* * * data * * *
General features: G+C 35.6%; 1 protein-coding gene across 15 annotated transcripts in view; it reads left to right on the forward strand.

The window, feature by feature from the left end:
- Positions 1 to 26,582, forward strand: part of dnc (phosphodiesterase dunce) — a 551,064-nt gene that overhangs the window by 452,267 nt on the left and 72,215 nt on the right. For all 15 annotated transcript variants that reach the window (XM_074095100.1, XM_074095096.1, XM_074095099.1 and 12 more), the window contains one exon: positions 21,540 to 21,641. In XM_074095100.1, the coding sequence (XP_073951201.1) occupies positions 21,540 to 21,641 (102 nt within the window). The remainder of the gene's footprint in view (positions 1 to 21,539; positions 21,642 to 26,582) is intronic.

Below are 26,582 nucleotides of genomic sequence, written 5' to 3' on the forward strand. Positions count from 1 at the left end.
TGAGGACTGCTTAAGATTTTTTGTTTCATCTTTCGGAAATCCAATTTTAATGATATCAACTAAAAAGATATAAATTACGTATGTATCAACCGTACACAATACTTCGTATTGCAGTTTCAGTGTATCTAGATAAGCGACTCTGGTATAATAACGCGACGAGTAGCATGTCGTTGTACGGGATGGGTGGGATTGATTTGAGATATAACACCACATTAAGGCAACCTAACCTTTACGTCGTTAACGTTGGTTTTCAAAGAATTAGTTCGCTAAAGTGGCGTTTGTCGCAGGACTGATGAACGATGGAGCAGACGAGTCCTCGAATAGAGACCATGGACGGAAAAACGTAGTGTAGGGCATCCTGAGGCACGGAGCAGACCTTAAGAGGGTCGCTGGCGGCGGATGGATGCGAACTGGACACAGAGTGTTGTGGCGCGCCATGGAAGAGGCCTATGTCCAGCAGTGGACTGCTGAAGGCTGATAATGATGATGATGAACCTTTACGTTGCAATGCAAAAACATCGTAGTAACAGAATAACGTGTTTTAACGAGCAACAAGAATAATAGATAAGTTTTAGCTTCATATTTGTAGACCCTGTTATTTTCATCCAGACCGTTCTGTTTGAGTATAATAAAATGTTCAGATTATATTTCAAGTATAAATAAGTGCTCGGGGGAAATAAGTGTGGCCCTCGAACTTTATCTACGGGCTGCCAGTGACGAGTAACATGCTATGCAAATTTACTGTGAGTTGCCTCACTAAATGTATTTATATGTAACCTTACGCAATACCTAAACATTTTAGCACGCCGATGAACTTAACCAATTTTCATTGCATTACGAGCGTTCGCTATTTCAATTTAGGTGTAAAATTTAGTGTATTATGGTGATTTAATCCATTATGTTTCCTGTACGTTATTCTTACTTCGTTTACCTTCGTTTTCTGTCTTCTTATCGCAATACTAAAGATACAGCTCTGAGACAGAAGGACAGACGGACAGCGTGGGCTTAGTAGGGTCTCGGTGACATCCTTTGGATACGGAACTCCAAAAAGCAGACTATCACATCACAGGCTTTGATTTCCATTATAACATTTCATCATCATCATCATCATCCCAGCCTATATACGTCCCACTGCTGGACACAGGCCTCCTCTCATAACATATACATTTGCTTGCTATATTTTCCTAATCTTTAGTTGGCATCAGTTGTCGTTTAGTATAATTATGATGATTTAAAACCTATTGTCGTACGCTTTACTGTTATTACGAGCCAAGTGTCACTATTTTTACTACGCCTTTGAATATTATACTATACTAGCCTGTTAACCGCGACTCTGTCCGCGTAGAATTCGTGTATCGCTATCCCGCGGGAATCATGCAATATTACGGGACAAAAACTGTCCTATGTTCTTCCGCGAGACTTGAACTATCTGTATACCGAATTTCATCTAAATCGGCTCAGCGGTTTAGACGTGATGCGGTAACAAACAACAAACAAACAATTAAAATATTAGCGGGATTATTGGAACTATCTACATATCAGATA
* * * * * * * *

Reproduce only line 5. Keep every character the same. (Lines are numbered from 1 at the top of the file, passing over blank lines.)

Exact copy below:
TGAGGACTGCTTAAGATTTTTTGTTTCATCTTTCGGAAATCCAATTTTAATGATATCAACTAAAAAGATATAAATTACGTATGTATCAACCGTACACAATACTTCGTATTGCAGTTTCAGTGTATCTAGATAAGCGACTCTGGTATAATAACGCGACGAGTAGCATGTCGTTGTACGGGATGGGTGGGATTGATTTGAGATATAACACCACATTAAGGCAACCTAACCTTTACGTCGTTAACGTTGGTTTTCAAAGAATTAGTTCGCTAAAGTGGCGTTTGTCGCAGGACTGATGAACGATGGAGCAGACGAGTCCTCGAATAGAGACCATGGACGGAAAAACGTAGTGTAGGGCATCCTGAGGCACGGAGCAGACCTTAAGAGGGTCGCTGGCGGCGGATGGATGCGAACTGGACACAGAGTGTTGTGGCGCGCCATGGAAGAGGCCTATGTCCAGCAGTGGACTGCTGAAGGCTGATAATGATGATGATGAACCTTTACGTTGCAATGCAAAAACATCGTAGTAACAGAATAACGTGTTTTAACGAGCAACAAGAATAATAGATAAGTTTTAGCTTCATATTTGTAGACCCTGTTATTTTCATCCAGACCGTTCTGTTTGAGTATAATAAAATGTTCAGATTATATTTCAAGTATAAATAAGTGCTCGGGGGAAATAAGTGTGGCCCTCGAACTTTATCTACGGGCTGCCAGTGACGAGTAACATGCTATGCAAATTTACTGTGAGTTGCCTCACTAAATGTATTTATATGTAACCTTACGCAATACCTAAACATTTTAGCACGCCGATGAACTTAACCAATTTTCATTGCATTACGAGCGTTCGCTATTTCAATTTAGGTGTAAAATTTAGTGTATTATGGTGATTTAATCCATTATGTTTCCTGTACGTTATTCTTACTTCGTTTACCTTCGTTTTCTGTCTTCTTATCGCAATACTAAAGATACAGCTCTGAGACAGAAGGACAGACGGACAGCGTGGGCTTAGTAGGGTCTCGGTGACATCCTTTGGATACGGAACTCCAAAAAGCAGACTATCACATCACAGGCTTTGATTTCCATTATAACATTTCATCATCATCATCATCATCCCAGCCTATATACGTCCCACTGCTGGACACAGGCCTCCTCTCATAACATATACATTTGCTTGCTATATTTTCCTAATCTTTAGTTGGCATCAGTTGTCGTTTAGTATAATTATGATGATTTAAAACCTATTGTCGTACGCTTTACTGTTATTACGAGCCAAGTGTCACTATTTTTACTACGCCTTTGAATATTATACTATACTAGCCTGTTAACCGCGACTCTGTCCGCGTAGAATTCGTGTATCGCTATCCCGCGGGAATCATGCAATATTACGGGACAAAAACTGTCCTATGTTCTTCCGCGAGACTTGAACTATCTGTATACCGAATTTCATCTAAATCGGCTCAGCGGTTTAGACGTGATGCGGTAACAAACAACAAACAAACAATTAAAATATTAGCGGGATTATTGGAACTATCTACATATCAGATA